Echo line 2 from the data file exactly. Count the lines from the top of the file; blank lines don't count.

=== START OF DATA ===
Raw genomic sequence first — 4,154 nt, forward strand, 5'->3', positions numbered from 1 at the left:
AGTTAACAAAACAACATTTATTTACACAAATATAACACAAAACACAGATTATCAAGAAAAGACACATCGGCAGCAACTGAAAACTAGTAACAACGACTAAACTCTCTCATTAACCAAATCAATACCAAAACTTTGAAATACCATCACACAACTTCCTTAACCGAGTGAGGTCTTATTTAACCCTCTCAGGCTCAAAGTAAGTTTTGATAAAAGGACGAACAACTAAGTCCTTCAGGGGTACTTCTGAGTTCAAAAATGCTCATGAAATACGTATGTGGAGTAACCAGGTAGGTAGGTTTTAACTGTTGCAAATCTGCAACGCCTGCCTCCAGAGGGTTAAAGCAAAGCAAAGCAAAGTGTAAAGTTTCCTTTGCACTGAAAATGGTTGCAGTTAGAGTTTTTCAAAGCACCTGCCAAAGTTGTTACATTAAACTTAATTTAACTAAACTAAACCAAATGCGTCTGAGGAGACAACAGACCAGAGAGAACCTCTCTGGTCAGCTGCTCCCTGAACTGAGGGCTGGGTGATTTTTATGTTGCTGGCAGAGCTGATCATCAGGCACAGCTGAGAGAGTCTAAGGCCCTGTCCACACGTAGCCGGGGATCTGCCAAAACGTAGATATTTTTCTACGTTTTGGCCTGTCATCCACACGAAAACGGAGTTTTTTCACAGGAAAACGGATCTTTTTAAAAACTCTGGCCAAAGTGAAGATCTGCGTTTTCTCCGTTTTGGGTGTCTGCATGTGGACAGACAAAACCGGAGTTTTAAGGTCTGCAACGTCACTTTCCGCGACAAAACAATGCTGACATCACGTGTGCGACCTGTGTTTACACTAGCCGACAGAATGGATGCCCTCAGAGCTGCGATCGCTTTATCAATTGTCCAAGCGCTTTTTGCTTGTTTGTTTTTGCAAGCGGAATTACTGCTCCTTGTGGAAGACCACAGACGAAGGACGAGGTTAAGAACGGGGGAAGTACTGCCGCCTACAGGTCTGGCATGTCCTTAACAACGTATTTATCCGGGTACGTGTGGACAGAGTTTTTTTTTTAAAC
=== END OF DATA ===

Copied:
AGTTAACAAAACAACATTTATTTACACAAATATAACACAAAACACAGATTATCAAGAAAAGACACATCGGCAGCAACTGAAAACTAGTAACAACGACTAAACTCTCTCATTAACCAAATCAATACCAAAACTTTGAAATACCATCACACAACTTCCTTAACCGAGTGAGGTCTTATTTAACCCTCTCAGGCTCAAAGTAAGTTTTGATAAAAGGACGAACAACTAAGTCCTTCAGGGGTACTTCTGAGTTCAAAAATGCTCATGAAATACGTATGTGGAGTAACCAGGTAGGTAGGTTTTAACTGTTGCAAATCTGCAACGCCTGCCTCCAGAGGGTTAAAGCAAAGCAAAGCAAAGTGTAAAGTTTCCTTTGCACTGAAAATGGTTGCAGTTAGAGTTTTTCAAAGCACCTGCCAAAGTTGTTACATTAAACTTAATTTAACTAAACTAAACCAAATGCGTCTGAGGAGACAACAGACCAGAGAGAACCTCTCTGGTCAGCTGCTCCCTGAACTGAGGGCTGGGTGATTTTTATGTTGCTGGCAGAGCTGATCATCAGGCACAGCTGAGAGAGTCTAAGGCCCTGTCCACACGTAGCCGGGGATCTGCCAAAACGTAGATATTTTTCTACGTTTTGGCCTGTCATCCACACGAAAACGGAGTTTTTTCACAGGAAAACGGATCTTTTTAAAAACTCTGGCCAAAGTGAAGATCTGCGTTTTCTCCGTTTTGGGTGTCTGCATGTGGACAGACAAAACCGGAGTTTTAAGGTCTGCAACGTCACTTTCCGCGACAAAACAATGCTGACATCACGTGTGCGACCTGTGTTTACACTAGCCGACAGAATGGATGCCCTCAGAGCTGCGATCGCTTTATCAATTGTCCAAGCGCTTTTTGCTTGTTTGTTTTTGCAAGCGGAATTACTGCTCCTTGTGGAAGACCACAGACGAAGGACGAGGTTAAGAACGGGGGAAGTACTGCCGCCTACAGGTCTGGCATGTCCTTAACAACGTATTTATCCGGGTACGTGTGGACAGAGTTTTTTTTTTAAAC